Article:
31. 31. Problems with structured decision making models ……. <ul><li>time scale required to gather all the information can slow down the decision making process </li></ul><ul><li>the availability of the information </li></ul><ul><li>Choosing a range of possible solutions can be difficult to do in practice </li></ul><ul><li>a structured process can stifle creativity and ‘gut’ reactions to problems </li></ul><ul><li>Not useful if a quick solutions is required </li></ul>
  32. 32. HOW DO BUSINESSES KNOW IF THEY HAVE MADE THE RIGHT DECISION? <ul><li>Along with making the decision managers have the responsibility for monitoring and investigating the outcome of decisions. </li></ul><ul><li>They must constantly: </li></ul><ul><li>Review – what was actually achieved? </li></ul><ul><li>Evaluate – was this what was expected? </li></ul><ul><li>Alter – are changes required? </li></ul>
  33. 33. HOW DO BUSINESSES KNOW IF THEY HAVE MADE THE RIGHT DECISION? <ul><li>Compare the outcome to the objectives of the decision </li></ul><ul><li>Research customers opinions before and after </li></ul><ul><li>Ask staff to comment of the effectiveness of the changes </li></ul><ul><li>Find out if sales/efficiency has improved </li></ul>
  34. 34. Decision Making - Question <ul><li>Describe the costs and benefits of using decision-making tools such as SWOT analysis and Structured Models in decision-making. </li></ul><ul><li>(6 Marks) </li></ul>
  35. 35. Solution <ul><li>Costs </li></ul><ul><li>Time consuming to gather information and analyse it </li></ul><ul><li>Needs to be carried out regularly – again time consuming </li></ul><ul><li>The structured process may stifle creativity </li></ul><ul><li>Some managers may have conflicting views, i.e. one manager’s perceived threat may be another manager’s opportunity </li></ul><ul><li>Difficult to choose from many solutions </li></ul><ul><li>Benefits </li></ul><ul><li>Helps to decide if decisions made were successful </li></ul><ul><li>No rash decisions made as time is taken to gather information and analyse it </li></ul><ul><li>Identifies both internal and external factors </li></ul><ul><li>Decisions are based on gathered facts </li></ul><ul><li>Time has been taken to think of alternative solutions </li></ul><ul><li>Proactive, not reactive </li></ul><ul><li>Logical, structured process </li></ul>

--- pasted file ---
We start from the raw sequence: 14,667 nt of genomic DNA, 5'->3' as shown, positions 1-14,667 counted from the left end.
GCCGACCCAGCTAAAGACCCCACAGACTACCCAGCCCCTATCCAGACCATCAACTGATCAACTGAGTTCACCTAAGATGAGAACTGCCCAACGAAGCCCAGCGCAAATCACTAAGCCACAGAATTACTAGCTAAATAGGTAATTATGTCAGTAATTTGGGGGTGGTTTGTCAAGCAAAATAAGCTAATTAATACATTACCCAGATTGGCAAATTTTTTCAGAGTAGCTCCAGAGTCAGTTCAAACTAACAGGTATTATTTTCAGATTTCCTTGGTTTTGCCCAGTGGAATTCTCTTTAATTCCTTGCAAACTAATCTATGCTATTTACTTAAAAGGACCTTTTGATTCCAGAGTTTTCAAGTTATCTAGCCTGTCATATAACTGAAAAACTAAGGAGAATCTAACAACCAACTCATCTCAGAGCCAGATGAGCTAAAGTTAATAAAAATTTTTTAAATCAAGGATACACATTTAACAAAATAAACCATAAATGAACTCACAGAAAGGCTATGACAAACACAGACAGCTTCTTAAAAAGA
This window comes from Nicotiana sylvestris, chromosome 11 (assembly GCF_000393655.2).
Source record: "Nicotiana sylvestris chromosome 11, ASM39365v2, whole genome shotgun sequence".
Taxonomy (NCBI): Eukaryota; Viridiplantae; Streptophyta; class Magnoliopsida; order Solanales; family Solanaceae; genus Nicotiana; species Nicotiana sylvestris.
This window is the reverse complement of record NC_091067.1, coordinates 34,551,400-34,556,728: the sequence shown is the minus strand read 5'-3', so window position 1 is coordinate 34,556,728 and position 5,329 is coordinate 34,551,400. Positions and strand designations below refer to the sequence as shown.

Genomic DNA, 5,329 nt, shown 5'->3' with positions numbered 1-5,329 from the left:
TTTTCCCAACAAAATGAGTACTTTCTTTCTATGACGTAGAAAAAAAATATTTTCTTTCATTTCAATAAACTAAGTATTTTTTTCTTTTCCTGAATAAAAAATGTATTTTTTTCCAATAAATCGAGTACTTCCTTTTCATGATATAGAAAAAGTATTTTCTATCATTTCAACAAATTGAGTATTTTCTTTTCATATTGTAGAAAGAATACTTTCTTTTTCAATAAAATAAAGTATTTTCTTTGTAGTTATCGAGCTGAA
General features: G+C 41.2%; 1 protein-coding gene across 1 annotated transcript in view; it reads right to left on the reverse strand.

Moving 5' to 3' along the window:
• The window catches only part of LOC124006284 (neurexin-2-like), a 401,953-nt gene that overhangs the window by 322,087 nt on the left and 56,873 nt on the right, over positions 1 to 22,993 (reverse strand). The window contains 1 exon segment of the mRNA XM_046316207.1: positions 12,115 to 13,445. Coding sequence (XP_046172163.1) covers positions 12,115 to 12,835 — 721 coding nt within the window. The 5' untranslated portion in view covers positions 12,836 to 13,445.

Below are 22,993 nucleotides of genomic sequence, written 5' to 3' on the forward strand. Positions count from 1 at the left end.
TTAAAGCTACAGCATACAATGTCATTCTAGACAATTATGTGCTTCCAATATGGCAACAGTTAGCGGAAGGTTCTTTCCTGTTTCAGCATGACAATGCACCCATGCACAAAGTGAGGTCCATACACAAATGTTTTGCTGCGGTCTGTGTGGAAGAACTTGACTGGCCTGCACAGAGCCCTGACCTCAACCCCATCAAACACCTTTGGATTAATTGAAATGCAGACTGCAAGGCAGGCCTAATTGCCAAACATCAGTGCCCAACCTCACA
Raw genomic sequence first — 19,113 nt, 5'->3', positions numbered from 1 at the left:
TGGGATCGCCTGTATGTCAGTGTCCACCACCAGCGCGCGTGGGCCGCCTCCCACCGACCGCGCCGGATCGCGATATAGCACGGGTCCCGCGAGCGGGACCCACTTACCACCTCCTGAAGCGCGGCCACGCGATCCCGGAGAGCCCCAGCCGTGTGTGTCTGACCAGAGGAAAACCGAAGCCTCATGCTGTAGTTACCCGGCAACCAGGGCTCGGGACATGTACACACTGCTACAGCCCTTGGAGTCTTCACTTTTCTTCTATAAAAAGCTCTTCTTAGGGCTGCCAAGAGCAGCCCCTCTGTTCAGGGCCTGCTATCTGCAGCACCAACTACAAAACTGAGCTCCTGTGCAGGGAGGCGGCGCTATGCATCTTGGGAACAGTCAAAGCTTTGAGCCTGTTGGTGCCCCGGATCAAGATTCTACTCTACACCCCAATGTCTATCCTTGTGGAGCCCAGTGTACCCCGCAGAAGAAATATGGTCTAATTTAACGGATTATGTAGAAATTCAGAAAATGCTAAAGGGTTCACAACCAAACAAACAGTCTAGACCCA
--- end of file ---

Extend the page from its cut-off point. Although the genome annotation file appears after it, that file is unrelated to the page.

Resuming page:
36. 36. Decision Making - Question <ul><li>Tesco have decided to launch a new range of children’s clothing. </li></ul><ul><li>Suggest ways that Tesco might find out whether the decision taken to launch the new clothing range was the right one? </li></ul>
  37. 37. Solution <ul><li>Increased Sales </li></ul><ul><li>Increased profits </li></ul><ul><li>Ask customers about their opinion on the new range </li></ul><ul><li>Ask staff about their opinion on the new range </li></ul><ul><li>Carry out a SWOT analysis, Is the new range now a strength? </li></ul>
  38. 38. <ul><ul><li>internal constraints </li></ul></ul><ul><ul><ul><li>availability of finance </li></ul></ul></ul><ul><ul><ul><li>company policy </li></ul></ul></ul><ul><ul><ul><li>Employees’ abilities and attitudes </li></ul></ul></ul><ul><ul><li>external constraints </li></ul></ul><ul><ul><ul><li>government and EU legislation </li></ul></ul></ul><ul><ul><ul><li>competitors’ behaviour </li></ul></ul></ul><ul><ul><ul><li>lack of new technology </li></ul></ul></ul><ul><ul><ul><li>economic environment </li></ul></ul></ul>Why Is Effective Decision Making Difficult? Constraints On Decision Making
  39. 39. Question <ul><li>Explain Internal Constraints that Could Affect Decision Making </li></ul><ul><li>(3 marks) </li></ul>